Huntington Public Library is one of the oldest public libraries in Suffolk County with roots dating back to 1759. Thirty-nine people joined together to form the first circulating library in Huntington with Reverend Ebenezer Prime as the first "library-keeper.” The library consisted of 115 volumes which were housed in a "box of shelves.” A book could be borrowed for two months but a fine of "one copper per diem" per book was charged.
The library was destroyed during the British occupation of Huntington during the Revolutionary War and it emerged again in 1801 as a circulating library. It was known as the Huntington Lyceum between 1827 and 1843. Again, it was reorganized as the Huntington Library Association until 1858. In 1869, the Huntington Lyceum emerged once more; featuring debates and lectures, and developed into the Young Men's Literary Association and continued until 1871. Mary Talmage was considered to be the "mother of the library" because of her dedication to library services. The first Board meeting was held at her home on Fairview Street in 1875. It was in 1875 that the Huntington Library Association was formed and it became incorporated in 1883.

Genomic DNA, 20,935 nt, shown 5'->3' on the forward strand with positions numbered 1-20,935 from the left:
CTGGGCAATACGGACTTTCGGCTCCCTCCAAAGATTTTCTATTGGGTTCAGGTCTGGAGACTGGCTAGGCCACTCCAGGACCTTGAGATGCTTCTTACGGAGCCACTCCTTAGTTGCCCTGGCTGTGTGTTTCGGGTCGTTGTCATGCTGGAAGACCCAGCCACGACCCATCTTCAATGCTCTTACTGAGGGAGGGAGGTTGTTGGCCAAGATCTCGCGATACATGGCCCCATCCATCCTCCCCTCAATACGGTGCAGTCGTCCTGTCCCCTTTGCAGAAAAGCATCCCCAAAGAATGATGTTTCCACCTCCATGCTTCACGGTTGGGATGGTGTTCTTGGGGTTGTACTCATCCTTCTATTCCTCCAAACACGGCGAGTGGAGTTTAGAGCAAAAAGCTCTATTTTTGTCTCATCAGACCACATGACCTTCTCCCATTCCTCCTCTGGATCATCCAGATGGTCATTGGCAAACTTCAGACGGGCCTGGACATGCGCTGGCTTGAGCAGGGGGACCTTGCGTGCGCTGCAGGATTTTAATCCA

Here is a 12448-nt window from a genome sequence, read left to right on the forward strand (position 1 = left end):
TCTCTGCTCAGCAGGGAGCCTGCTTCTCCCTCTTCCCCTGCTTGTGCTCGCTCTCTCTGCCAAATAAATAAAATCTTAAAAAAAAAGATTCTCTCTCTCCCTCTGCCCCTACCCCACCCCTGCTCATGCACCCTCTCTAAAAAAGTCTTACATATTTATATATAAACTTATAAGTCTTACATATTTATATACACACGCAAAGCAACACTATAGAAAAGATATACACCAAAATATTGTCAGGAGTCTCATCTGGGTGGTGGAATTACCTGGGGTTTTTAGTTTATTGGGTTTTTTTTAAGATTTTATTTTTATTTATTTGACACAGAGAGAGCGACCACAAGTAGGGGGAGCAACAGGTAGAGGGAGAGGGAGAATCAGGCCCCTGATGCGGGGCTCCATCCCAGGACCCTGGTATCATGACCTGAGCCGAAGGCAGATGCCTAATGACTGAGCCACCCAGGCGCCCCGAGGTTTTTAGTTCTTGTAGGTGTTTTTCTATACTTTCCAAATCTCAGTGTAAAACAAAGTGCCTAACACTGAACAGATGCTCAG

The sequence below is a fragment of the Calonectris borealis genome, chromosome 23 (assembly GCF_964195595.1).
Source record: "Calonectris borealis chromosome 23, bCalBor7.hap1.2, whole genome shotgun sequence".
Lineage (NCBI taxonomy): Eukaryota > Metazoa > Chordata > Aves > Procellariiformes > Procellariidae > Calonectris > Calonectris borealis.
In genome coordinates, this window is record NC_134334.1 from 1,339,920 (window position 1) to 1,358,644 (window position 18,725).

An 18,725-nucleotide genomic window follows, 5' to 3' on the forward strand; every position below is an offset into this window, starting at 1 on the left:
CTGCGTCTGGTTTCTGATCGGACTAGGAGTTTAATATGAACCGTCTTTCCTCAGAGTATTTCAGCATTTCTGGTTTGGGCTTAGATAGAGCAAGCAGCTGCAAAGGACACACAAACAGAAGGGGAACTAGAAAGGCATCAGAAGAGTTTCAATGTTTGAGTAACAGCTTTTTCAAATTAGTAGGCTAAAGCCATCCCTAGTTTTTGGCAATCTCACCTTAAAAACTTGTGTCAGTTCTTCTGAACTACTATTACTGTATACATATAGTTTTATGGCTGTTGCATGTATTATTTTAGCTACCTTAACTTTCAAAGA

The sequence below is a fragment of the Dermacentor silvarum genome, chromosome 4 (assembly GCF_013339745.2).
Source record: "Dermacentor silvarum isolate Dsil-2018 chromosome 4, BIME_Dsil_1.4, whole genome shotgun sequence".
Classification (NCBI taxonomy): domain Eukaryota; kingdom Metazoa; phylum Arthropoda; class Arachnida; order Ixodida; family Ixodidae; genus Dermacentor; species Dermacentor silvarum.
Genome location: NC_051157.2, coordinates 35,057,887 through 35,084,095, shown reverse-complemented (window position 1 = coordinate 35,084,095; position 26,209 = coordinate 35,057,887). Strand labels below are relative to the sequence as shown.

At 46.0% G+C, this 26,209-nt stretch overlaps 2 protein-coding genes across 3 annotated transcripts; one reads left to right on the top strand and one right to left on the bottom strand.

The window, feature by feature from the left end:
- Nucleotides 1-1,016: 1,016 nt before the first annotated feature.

Through fundraising efforts, the construction of the Soldiers and Sailors Memorial Building was completed in 1892, commemorating our Civil War soldiers. It became the site for the new library. In July 1958, the Library was then moved to the present location at 338 Main Street, to the former NY Telephone Company building which was built in 1916.